• Kaden Smith:  It seemed pretty clear at the start of the season that the coaches were also willing to use Kaden Smith in his first season on the Farm before injuries slid him off the radar for the year.  With Smith in the fold, Dalton Schultz returning, and Colby Parkinson hitting campus later this year, 2017 could be the year that the tight ends reclaim their prominence in the Stanford passing game.  Multiple tight end sets have long  helped give the Cardinal a tactical advantage, and that advantage was limited in 2016. Tight Ends comprised 16% of both the team’s targets and catches. In 2015, tight ends produced 24% of the targets and 23% of the catches. The number one priority for all skill groups at Stanford is of course blocking ability, but that notwithstanding it would appear the pieces are in place for a triumphant tight end return, one in which Smith would figure to play a  significant part.

  • Bryce Love The Receiver:  Nobody needs to be told to watch Bryce Love the Runner because 1) DUH and 2) We’re not likely to learn anything about him this spring that the coaches don’t want us to know. Coach Shaw has been consistent in identifying him as a complete running back during the entirety of his tenure on campus, and that’s going to be fully realized this season as Love takes over as the number one running back for Christian McCaffrey.  However, McCaffrey wasn’t just the Cardinal’s lead rusher.  He was tied with Irwin for the team lead in receptions.  Love demonstrated his facility as a receiver in the Sun Bowl.  However, he was targeted only 13 times in 2016, despite his status as human lightning. Expect that number to go way up in 2017.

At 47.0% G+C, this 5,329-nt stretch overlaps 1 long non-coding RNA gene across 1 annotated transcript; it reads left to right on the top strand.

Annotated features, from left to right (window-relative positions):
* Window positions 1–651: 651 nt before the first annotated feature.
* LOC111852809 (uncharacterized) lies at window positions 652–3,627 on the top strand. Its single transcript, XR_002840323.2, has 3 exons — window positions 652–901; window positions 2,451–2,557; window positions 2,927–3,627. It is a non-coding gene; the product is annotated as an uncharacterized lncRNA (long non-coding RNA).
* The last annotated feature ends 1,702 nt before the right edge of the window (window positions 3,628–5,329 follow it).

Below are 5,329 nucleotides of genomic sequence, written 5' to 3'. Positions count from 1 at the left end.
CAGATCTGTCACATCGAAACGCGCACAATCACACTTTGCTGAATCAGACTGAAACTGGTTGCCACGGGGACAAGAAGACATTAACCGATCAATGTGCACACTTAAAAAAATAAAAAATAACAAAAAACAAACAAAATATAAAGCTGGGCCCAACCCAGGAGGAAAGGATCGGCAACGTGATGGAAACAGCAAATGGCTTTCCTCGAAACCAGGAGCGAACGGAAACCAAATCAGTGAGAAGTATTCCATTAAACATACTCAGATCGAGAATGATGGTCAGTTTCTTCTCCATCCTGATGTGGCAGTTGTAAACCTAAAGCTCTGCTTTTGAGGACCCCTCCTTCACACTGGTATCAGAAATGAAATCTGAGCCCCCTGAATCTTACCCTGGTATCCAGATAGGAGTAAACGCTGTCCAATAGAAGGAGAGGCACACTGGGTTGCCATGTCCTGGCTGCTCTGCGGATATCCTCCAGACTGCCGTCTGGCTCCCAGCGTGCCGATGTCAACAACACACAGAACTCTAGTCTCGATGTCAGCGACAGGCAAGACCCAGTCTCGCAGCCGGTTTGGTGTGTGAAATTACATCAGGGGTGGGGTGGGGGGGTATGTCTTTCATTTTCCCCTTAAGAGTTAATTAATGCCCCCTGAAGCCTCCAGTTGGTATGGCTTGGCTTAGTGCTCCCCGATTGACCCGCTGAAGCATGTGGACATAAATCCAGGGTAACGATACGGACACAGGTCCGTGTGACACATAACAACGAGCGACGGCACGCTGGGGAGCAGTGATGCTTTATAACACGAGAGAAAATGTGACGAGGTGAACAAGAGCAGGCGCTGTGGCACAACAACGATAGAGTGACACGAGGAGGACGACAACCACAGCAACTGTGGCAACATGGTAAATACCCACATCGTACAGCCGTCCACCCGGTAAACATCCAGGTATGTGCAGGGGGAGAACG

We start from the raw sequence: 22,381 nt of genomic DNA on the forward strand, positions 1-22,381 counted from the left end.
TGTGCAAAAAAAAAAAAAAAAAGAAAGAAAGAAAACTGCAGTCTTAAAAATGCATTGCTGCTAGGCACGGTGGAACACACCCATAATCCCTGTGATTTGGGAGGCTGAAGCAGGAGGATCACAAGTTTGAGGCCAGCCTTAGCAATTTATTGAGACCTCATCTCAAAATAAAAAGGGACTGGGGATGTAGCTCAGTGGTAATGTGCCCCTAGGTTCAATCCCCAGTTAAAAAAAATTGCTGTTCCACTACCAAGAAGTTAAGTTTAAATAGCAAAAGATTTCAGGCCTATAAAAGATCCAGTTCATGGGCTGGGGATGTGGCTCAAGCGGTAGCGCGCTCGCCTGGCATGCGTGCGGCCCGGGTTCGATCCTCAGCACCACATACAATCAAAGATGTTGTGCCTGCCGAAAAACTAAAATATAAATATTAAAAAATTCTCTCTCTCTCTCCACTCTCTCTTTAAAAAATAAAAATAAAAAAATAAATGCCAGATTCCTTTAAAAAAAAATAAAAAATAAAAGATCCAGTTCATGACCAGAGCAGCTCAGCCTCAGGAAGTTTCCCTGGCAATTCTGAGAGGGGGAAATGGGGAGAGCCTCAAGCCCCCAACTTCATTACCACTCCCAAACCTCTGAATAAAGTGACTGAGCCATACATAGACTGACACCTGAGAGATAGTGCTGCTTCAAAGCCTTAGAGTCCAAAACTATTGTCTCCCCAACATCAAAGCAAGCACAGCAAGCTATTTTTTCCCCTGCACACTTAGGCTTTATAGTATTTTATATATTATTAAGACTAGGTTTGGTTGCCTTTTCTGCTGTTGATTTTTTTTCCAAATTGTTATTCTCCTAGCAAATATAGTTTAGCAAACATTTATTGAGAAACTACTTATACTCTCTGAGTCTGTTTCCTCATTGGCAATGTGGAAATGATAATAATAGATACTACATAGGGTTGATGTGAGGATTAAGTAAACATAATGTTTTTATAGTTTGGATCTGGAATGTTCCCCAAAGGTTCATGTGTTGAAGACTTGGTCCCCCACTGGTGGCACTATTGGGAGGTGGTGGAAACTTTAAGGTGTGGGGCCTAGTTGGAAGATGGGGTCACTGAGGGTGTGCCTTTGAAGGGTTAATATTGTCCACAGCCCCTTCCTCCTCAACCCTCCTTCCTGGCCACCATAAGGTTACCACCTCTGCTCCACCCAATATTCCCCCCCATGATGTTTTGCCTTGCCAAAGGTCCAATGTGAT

• Jake Bailey…..or whoever wins the place-kicking competition. Conrad Ukropina’s fantastic career is over, and regardless of the strides Stanford makes as an offense, there is no price ceiling on the value of a great kicker. Again, Bailey’s name in bold is no hint or even prediction about who ends up kicking PAT’s and Field Goals, but it’s worth tracking this spring.

It may seem odd that I haven’t mentioned any offensive linemen at this point.  It’s not that I don’t think they are worth watching, or that they don’t have progress to make.  In fact, I am downright giddy about the talent that’s going to make up Stanford’s 2017 version of the TWU.  However, without all the talent on campus yet, any groupings that don’t factor in the incoming freshmen at all are highly dubious at this point.  Stanford’s signature position group will get plenty of scrutiny come summer practice, rest assured.

Stanford’s offense in the Coach Shaw Era has been that Gumpian Box of Chocolates.  Certainly it is no coincidence that the two elite seasons in the past six were Andrew Luck in Year 3 (of Luck's career) and Kevin Hogan in Year 4.  Stanford will not have anywhere near that pedigree at quarterback this year regardless of who ends up starting, but I don’t think anybody inside the locker room or outside considers that enough of an alibi for failing to improve this year.  The talent is there. Over the next six weeks, let’s see how far they can go towards realizing the potential everyone acknowledges they have.